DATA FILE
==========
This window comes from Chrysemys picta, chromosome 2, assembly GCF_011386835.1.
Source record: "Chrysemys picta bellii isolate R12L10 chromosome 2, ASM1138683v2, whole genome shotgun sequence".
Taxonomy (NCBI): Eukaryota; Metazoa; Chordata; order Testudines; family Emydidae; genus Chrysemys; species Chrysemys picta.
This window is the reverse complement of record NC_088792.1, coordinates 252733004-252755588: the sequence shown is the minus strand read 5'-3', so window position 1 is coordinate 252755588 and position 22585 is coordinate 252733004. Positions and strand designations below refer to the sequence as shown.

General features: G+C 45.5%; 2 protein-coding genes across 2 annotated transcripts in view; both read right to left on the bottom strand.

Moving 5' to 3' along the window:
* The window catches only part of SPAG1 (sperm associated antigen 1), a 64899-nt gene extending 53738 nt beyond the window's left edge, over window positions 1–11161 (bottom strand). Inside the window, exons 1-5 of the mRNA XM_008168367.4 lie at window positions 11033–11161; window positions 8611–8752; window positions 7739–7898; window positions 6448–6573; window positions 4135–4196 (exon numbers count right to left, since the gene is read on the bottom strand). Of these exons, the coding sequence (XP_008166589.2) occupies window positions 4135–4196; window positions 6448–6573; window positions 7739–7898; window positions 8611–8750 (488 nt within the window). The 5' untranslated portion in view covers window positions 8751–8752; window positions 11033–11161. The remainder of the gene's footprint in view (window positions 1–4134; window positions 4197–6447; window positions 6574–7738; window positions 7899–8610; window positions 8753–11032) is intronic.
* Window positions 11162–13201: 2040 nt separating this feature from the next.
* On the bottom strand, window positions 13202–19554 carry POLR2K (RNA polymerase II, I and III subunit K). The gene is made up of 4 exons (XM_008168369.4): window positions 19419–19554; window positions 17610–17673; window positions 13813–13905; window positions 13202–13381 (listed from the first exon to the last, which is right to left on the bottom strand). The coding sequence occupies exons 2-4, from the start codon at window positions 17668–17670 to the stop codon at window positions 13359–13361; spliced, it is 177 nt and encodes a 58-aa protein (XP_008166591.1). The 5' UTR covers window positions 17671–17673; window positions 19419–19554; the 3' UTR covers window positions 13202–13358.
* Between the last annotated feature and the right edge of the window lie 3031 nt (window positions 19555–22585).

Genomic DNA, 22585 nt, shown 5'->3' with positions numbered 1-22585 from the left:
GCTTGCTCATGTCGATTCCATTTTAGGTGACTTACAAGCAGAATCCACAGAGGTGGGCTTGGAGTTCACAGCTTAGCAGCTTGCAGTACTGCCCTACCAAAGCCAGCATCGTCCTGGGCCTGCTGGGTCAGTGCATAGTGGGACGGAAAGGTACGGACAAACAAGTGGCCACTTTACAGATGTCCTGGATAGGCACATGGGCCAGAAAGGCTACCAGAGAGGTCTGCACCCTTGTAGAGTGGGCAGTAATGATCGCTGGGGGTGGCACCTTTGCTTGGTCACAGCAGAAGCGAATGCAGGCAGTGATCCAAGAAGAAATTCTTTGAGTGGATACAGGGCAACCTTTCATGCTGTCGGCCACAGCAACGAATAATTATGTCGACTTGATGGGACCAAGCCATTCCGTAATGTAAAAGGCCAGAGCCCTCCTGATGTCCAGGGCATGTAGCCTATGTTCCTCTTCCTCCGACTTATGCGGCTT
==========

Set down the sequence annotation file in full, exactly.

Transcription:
This window comes from Chrysemys picta, chromosome 2, assembly GCF_011386835.1.
Source record: "Chrysemys picta bellii isolate R12L10 chromosome 2, ASM1138683v2, whole genome shotgun sequence".
Taxonomy (NCBI): Eukaryota; Metazoa; Chordata; order Testudines; family Emydidae; genus Chrysemys; species Chrysemys picta.
This window is the reverse complement of record NC_088792.1, coordinates 252733004-252755588: the sequence shown is the minus strand read 5'-3', so window position 1 is coordinate 252755588 and position 22585 is coordinate 252733004. Positions and strand designations below refer to the sequence as shown.

General features: G+C 45.5%; 2 protein-coding genes across 2 annotated transcripts in view; both read right to left on the bottom strand.

Moving 5' to 3' along the window:
* The window catches only part of SPAG1 (sperm associated antigen 1), a 64899-nt gene extending 53738 nt beyond the window's left edge, over window positions 1–11161 (bottom strand). Inside the window, exons 1-5 of the mRNA XM_008168367.4 lie at window positions 11033–11161; window positions 8611–8752; window positions 7739–7898; window positions 6448–6573; window positions 4135–4196 (exon numbers count right to left, since the gene is read on the bottom strand). Of these exons, the coding sequence (XP_008166589.2) occupies window positions 4135–4196; window positions 6448–6573; window positions 7739–7898; window positions 8611–8750 (488 nt within the window). The 5' untranslated portion in view covers window positions 8751–8752; window positions 11033–11161. The remainder of the gene's footprint in view (window positions 1–4134; window positions 4197–6447; window positions 6574–7738; window positions 7899–8610; window positions 8753–11032) is intronic.
* Window positions 11162–13201: 2040 nt separating this feature from the next.
* On the bottom strand, window positions 13202–19554 carry POLR2K (RNA polymerase II, I and III subunit K). The gene is made up of 4 exons (XM_008168369.4): window positions 19419–19554; window positions 17610–17673; window positions 13813–13905; window positions 13202–13381 (listed from the first exon to the last, which is right to left on the bottom strand). The coding sequence occupies exons 2-4, from the start codon at window positions 17668–17670 to the stop codon at window positions 13359–13361; spliced, it is 177 nt and encodes a 58-aa protein (XP_008166591.1). The 5' UTR covers window positions 17671–17673; window positions 19419–19554; the 3' UTR covers window positions 13202–13358.
* Between the last annotated feature and the right edge of the window lie 3031 nt (window positions 19555–22585).

Genomic DNA, 22585 nt, shown 5'->3' with positions numbered 1-22585 from the left:
GCTTGCTCATGTCGATTCCATTTTAGGTGACTTACAAGCAGAATCCACAGAGGTGGGCTTGGAGTTCACAGCTTAGCAGCTTGCAGTACTGCCCTACCAAAGCCAGCATCGTCCTGGGCCTGCTGGGTCAGTGCATAGTGGGACGGAAAGGTACGGACAAACAAGTGGCCACTTTACAGATGTCCTGGATAGGCACATGGGCCAGAAAGGCTACCAGAGAGGTCTGCACCCTTGTAGAGTGGGCAGTAATGATCGCTGGGGGTGGCACCTTTGCTTGGTCACAGCAGAAGCGAATGCAGGCAGTGATCCAAGAAGAAATTCTTTGAGTGGATACAGGGCAACCTTTCATGCTGTCGGCCACAGCAACGAATAATTATGTCGACTTGATGGGACCAAGCCATTCCGTAATGTAAAAGGCCAGAGCCCTCCTGATGTCCAGGGCATGTAGCCTATGTTCCTCTTCCTCCGACTTATGCGGCTT